A. M. Shammarello, South Euclid, Ohio
In reading Mr. Nearing's recent article, I was much surprised to learn that it is a contradiction of his previous experiences, that I should have had such extraordinary seedlings from crosses of our complicated catawbiense hybrids.I want to assure interested persons the intention was not boastful.
In correspondence with Mr. Leach, I only gave a fair praise of the quality of the seedlings as "beyond my expectations." I believe the same results will repeat themselves, I do not think a miracle or accident has occurred. I have made some of these same crosses and they will be in bloom in a season or two and will have more to say pro or con at the time. The 5% of the plants which I believe are superior than either parents, are plants that have either better foliage or character of growth.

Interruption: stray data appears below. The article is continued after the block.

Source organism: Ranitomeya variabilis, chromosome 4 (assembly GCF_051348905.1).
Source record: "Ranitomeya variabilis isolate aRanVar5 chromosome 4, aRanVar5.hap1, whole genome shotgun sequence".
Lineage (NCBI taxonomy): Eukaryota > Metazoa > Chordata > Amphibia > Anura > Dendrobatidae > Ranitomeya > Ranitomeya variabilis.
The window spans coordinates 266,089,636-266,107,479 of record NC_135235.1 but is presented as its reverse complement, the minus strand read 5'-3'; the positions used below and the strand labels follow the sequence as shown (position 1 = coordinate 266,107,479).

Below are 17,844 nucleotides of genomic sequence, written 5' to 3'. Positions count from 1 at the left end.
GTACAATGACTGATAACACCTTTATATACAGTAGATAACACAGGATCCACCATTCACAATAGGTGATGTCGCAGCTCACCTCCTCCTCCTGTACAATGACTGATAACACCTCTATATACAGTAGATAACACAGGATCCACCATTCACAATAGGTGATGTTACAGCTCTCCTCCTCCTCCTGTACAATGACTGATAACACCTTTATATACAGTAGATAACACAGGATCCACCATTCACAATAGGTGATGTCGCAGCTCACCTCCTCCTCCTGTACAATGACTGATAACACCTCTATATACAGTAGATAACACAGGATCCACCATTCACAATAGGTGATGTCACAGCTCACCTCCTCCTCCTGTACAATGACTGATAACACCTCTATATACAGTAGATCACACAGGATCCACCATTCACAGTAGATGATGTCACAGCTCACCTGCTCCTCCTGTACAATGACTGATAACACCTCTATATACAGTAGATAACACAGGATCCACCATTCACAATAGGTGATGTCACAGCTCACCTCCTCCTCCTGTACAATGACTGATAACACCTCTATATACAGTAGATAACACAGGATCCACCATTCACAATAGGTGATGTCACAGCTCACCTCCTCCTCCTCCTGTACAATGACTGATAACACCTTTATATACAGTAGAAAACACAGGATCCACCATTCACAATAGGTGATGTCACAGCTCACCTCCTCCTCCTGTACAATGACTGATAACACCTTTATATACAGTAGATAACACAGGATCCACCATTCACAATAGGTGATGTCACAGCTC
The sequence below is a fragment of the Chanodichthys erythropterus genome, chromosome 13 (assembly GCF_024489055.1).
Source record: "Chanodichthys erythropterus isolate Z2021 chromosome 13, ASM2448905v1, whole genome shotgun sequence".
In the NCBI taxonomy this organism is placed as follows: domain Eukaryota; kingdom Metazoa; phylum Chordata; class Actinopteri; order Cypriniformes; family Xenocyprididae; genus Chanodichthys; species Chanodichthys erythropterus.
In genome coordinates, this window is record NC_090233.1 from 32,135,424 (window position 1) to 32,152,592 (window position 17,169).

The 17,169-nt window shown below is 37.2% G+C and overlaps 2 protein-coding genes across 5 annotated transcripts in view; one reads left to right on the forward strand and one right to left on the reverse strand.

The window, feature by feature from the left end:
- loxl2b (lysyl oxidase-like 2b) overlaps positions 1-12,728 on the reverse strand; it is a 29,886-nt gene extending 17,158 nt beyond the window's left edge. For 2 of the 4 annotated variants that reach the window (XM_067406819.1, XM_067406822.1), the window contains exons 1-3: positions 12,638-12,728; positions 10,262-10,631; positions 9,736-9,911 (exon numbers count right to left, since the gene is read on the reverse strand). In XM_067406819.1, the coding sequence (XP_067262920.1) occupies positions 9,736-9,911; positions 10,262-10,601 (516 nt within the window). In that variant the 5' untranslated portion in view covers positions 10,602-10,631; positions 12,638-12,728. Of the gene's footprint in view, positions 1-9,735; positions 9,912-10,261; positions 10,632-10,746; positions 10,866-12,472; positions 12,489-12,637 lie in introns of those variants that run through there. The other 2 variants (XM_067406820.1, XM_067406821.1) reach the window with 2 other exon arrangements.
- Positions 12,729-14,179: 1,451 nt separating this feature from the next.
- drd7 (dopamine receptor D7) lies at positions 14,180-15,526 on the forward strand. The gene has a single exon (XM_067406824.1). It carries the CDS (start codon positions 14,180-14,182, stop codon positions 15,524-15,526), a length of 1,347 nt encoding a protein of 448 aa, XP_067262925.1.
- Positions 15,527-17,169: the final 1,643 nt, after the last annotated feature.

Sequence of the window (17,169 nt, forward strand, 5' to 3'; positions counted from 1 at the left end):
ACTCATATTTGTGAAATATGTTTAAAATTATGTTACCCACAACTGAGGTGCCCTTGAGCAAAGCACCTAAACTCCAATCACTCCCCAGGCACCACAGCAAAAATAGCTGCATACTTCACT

In my opinion, there is no doubt that many seedlings are superior to our named catawbiense hybrid parents. However, did not find a place on the top of the list due to the fact, as Mr. Nearing pointed out, that propagation is so slow, unlike azaleas. The sad part is that most nurserymen lose interest in a plant which takes a lifetime to accumulate enough stock to propagate from and therefore so little is done with our rhododendron seedlings. I believe that if a seedling is slightly superior than its parents, it is a pity that it does not take its place, irrespective of the fact, that later, another seedling is an improvement. The best is what we all strive for.
I am a nurseryman not a geneticist and as you anticipate, you shall not find the plant of the century at my place. However, you may see some fine hybrids and also some seedlings of R. 'Boule de Neige', R. 'Cunningham's White' crossed with red hybrids, producing pink and red seedlings that seem promising to me. I wish to extend an invitation to Mr. Nearing and to other interested persons to visit my nursery when my rhododendron fields are in bloom. I shall be honored by their presence. Seeing is believing and writing further would be futile.